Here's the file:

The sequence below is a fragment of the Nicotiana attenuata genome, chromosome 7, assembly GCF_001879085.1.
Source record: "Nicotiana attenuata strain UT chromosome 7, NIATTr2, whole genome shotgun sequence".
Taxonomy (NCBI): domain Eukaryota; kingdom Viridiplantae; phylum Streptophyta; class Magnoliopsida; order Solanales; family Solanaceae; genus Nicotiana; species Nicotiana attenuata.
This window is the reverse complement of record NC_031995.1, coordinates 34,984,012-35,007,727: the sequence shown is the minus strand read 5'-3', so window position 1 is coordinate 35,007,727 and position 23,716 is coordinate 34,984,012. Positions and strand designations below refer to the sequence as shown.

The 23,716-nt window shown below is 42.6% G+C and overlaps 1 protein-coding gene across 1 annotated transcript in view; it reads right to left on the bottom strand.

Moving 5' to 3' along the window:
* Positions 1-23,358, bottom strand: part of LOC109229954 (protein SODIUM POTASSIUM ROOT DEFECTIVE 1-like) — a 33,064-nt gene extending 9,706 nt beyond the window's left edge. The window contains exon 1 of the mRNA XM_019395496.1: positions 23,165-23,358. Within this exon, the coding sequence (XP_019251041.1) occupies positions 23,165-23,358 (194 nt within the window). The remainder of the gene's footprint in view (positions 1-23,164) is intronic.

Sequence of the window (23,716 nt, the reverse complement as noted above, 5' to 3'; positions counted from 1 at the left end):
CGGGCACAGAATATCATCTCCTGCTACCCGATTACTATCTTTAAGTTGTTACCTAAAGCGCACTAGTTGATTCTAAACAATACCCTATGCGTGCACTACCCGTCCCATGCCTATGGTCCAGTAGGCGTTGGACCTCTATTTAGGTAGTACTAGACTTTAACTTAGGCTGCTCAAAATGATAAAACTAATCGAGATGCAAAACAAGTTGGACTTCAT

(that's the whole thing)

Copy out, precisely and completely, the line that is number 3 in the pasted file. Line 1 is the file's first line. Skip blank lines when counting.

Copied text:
Taxonomy (NCBI): domain Eukaryota; kingdom Viridiplantae; phylum Streptophyta; class Magnoliopsida; order Solanales; family Solanaceae; genus Nicotiana; species Nicotiana attenuata.